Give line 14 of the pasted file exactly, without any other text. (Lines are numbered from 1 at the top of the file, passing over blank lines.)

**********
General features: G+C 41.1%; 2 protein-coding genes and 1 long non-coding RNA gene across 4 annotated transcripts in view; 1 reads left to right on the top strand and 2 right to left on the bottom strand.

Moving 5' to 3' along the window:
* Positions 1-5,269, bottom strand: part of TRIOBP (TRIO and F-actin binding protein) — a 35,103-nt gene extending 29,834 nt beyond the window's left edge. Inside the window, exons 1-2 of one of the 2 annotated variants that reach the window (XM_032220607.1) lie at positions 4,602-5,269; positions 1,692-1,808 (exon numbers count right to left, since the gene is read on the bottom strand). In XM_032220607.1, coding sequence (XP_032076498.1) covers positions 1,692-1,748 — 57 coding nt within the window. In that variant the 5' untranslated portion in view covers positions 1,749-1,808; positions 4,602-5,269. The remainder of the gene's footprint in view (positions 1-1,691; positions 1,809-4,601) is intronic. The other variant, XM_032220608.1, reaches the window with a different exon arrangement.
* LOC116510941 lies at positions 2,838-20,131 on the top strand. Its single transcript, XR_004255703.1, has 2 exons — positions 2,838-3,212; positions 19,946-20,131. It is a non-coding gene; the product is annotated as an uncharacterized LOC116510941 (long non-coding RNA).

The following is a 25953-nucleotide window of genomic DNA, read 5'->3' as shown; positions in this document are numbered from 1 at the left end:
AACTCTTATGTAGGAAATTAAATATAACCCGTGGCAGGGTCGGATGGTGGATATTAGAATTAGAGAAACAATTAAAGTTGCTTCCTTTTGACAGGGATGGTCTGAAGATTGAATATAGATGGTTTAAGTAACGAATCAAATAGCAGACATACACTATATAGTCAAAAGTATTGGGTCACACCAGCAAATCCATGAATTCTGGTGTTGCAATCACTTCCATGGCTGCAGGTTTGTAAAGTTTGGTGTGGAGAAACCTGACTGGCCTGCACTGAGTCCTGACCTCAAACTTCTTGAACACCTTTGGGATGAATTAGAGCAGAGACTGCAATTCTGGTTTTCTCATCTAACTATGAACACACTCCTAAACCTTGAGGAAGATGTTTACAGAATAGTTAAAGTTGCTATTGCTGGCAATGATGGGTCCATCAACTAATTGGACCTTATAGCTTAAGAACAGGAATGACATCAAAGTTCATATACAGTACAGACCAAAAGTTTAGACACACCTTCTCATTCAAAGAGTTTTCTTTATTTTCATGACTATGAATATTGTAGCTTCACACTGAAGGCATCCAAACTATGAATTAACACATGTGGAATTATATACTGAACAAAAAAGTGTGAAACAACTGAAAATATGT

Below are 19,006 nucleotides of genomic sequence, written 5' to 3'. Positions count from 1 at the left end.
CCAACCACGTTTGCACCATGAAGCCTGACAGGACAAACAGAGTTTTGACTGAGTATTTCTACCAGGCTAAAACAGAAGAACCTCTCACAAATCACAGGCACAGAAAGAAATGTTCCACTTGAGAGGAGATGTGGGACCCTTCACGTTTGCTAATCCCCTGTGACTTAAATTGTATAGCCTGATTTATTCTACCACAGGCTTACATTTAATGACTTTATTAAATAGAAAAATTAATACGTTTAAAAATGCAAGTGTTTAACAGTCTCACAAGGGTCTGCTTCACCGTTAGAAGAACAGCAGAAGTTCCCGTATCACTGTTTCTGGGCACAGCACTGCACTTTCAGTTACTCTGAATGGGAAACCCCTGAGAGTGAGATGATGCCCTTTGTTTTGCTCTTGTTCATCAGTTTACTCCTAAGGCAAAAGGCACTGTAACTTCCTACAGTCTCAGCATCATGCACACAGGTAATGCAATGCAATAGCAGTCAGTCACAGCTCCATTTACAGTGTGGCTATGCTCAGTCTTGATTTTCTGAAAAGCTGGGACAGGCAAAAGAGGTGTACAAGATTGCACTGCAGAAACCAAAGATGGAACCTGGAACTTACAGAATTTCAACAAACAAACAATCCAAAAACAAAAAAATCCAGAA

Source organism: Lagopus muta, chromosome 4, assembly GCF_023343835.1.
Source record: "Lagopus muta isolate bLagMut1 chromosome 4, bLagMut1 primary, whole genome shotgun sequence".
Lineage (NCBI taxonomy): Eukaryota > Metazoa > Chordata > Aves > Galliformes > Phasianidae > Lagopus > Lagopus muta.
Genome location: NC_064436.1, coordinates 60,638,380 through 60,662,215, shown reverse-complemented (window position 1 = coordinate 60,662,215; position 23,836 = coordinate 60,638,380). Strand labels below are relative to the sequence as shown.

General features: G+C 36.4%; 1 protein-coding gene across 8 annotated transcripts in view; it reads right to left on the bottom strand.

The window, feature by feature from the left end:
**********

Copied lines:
The window, feature by feature from the left end: